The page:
Aidee is our Clinical Research Specialist, Sr. primarily based at Duke Children’s Primary Care at Roxboro Road. Born and raised in sunny Southern California, Aidee received her bachelor’s degree in Psychology from UCLA in 2018. Working with infants, toddlers and preschoolers as an undergrad inspired her to pursue a career in clinical psychology. Aidee wants to learn more about developmental disorders, particularly autism, so she can help young children and their families. One of Aidee’s favorite children’s book is We’re Going on a Bear Hunt. She loved reading/singing the book as the children navigated through the treacherous fields of the classroom to hunt a bear – the best part was watching them run away to “escape” the bear! If Aidee was a superhero, her super power would be the ability to turn invisible and create force field (like Violet from The Incredibles).

Margaret McAllister

Senior Clinical Research Specialist

margaret.mcallister@duke.edu

(919) 998-8393

Margaret is our Clinical Research Specialist, Sr. primarily based at Duke Children’s Primary Care at Brier Creek. Margaret attended UNC Chapel Hill after growing up in the mountains of North Carolina. She loves Duke Health, but still wears Carolina blue on game night. Margaret’s favorite children’s book is “If you Give a Mouse a Cookie” because she likes when little moments lead to big adventures. She has loved working with children with autism and other developmental delays in her past experience as a behavioral technician. If Margaret could choose one super power she would choose to read minds because it would help her explain to children why doctor’s visits aren’t all that scary.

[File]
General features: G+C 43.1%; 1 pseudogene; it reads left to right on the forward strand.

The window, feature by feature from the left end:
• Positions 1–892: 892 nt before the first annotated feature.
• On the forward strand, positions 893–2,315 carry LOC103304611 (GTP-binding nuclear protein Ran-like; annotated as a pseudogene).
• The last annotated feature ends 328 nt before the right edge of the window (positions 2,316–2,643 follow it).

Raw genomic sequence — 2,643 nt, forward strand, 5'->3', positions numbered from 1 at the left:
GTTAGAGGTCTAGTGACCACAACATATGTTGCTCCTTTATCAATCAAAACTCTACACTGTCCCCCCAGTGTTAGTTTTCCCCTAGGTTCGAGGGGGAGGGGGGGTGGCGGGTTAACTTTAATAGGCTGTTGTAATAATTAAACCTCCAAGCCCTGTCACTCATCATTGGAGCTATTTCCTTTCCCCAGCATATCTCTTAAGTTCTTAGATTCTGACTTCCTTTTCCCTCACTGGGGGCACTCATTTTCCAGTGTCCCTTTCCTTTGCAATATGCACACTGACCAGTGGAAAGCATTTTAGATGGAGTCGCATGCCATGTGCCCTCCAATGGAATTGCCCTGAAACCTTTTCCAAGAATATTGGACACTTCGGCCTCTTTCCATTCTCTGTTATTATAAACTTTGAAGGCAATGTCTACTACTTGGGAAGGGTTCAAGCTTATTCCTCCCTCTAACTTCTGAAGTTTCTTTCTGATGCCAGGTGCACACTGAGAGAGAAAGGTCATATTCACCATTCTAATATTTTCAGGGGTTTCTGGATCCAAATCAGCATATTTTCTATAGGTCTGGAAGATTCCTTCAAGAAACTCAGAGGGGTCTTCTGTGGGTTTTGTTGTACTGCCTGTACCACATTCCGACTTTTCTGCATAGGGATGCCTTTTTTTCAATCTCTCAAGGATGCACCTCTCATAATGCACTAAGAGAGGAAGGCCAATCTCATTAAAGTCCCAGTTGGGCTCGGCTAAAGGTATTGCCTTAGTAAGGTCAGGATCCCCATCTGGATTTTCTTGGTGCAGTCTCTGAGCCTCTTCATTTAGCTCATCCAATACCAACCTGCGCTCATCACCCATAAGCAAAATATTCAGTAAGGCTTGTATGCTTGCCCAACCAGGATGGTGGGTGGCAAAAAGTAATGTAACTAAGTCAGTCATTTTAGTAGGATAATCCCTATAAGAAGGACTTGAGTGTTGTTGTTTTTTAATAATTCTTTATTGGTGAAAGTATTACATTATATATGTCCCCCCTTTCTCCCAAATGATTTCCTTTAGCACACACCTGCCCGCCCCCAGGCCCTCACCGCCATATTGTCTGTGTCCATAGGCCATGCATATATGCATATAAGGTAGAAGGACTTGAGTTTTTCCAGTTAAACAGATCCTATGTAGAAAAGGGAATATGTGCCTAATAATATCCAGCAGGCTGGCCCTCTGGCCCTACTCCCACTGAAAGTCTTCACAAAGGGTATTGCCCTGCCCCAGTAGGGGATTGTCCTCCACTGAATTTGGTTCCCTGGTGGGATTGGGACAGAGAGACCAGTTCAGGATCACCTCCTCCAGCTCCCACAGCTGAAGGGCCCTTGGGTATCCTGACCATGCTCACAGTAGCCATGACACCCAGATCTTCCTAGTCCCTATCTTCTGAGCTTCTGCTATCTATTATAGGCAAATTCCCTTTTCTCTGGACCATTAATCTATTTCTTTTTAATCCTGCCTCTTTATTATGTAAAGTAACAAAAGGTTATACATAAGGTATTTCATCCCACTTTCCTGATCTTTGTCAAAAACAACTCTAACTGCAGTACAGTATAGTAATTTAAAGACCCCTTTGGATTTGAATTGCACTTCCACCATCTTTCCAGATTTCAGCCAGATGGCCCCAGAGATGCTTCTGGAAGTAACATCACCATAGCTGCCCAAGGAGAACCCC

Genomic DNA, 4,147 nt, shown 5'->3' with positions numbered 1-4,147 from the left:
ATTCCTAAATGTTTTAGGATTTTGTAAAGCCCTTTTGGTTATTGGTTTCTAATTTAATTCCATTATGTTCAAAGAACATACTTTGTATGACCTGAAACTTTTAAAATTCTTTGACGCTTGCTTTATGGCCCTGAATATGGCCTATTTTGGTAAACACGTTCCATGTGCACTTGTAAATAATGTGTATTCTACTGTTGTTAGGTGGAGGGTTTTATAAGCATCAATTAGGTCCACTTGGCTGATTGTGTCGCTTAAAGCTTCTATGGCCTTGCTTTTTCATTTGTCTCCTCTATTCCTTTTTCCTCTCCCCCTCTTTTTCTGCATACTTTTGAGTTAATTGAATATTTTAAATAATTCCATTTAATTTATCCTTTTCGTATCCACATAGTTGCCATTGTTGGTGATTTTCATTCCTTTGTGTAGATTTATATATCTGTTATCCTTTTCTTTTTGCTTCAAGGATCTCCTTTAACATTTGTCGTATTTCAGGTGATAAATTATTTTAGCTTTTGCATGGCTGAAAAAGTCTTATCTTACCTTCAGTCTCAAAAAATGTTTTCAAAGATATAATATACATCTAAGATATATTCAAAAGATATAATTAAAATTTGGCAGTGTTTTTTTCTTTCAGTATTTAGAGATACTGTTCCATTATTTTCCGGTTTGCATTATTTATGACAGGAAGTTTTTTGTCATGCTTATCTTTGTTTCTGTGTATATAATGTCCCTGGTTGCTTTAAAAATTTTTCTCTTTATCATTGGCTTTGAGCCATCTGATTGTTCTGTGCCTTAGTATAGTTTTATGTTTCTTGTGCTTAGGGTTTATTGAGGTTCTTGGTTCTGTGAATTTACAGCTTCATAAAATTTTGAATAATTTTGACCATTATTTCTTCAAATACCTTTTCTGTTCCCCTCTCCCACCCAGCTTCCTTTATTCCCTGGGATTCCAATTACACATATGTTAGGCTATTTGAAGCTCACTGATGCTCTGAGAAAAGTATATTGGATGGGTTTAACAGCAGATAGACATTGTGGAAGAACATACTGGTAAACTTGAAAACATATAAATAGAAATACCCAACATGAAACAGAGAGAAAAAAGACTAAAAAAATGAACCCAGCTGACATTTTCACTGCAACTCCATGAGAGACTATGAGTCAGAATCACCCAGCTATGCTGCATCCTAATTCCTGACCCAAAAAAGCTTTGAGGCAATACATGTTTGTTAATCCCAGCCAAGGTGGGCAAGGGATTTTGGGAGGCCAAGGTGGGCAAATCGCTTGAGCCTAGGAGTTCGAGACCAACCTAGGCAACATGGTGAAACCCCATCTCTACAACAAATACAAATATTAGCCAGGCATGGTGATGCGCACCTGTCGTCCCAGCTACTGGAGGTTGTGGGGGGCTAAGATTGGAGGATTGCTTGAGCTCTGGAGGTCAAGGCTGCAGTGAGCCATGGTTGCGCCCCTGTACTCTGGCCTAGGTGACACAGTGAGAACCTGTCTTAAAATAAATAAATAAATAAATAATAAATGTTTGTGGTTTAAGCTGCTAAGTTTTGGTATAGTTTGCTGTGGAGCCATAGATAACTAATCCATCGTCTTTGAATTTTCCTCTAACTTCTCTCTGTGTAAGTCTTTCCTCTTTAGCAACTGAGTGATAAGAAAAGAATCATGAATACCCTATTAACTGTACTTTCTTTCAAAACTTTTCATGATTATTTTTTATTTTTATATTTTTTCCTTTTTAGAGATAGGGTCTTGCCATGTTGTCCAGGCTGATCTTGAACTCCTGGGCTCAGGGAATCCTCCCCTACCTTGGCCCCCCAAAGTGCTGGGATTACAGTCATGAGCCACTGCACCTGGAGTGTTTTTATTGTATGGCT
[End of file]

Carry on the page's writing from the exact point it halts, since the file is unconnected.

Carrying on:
Laura Knight

Senior Clinical Research Specialist

laura.k.knight@duke.edu

(919) 998-8923 (hablo español)

Laura is our Clinical Research Specialist, Sr. primarily based at Duke Children’s Primary Care at South Durham. A born and bred Tar Heel, Laura grew up north of Charlotte, North Carolina and graduated with an undergraduate degree in Psychology and Global Studies from UNC in 2018. Laura’s passion for child development stems from her work as a middle school assistant teacher. She is interested in bettering the understanding of early childhood development so that children with all types of development may be better equipped for classroom learning. If Laura had a superpower, she would choose to fly. Her favorite children’s book is There’s a Monster at the End of this Book because of the fond memories she has of being read to when she was a child.

Miranda Foster

Senior Clinical Research Specialist

miranda.foster@duke.edu

Miranda is our Clinical Research Specialist, Sr. primarily based at the Durham Pediatrics North Duke Street office. She is a UNC graduate who plans to become a neuropsychologist to do research on Autism Spectrum Disorder. The opportunity to help parents better understand child development is really what drew her to this position. Miranda is passionate about how her past and present research positions will help lead to a better understanding of childhood development and outcomes. In her spare time, Miranda loves hiking, reading, and searching for of the best coffee in the triangle. When you see her at Durham Peds, please share your favorite coffee shops with her.

Collaboration

Dr. Eliana Perrin

Chief Division of Primary Care

eliana.perrin@duke.edu

Dr. Naomi Davis

A+Assessment Lead

naomi.davis@duke.edu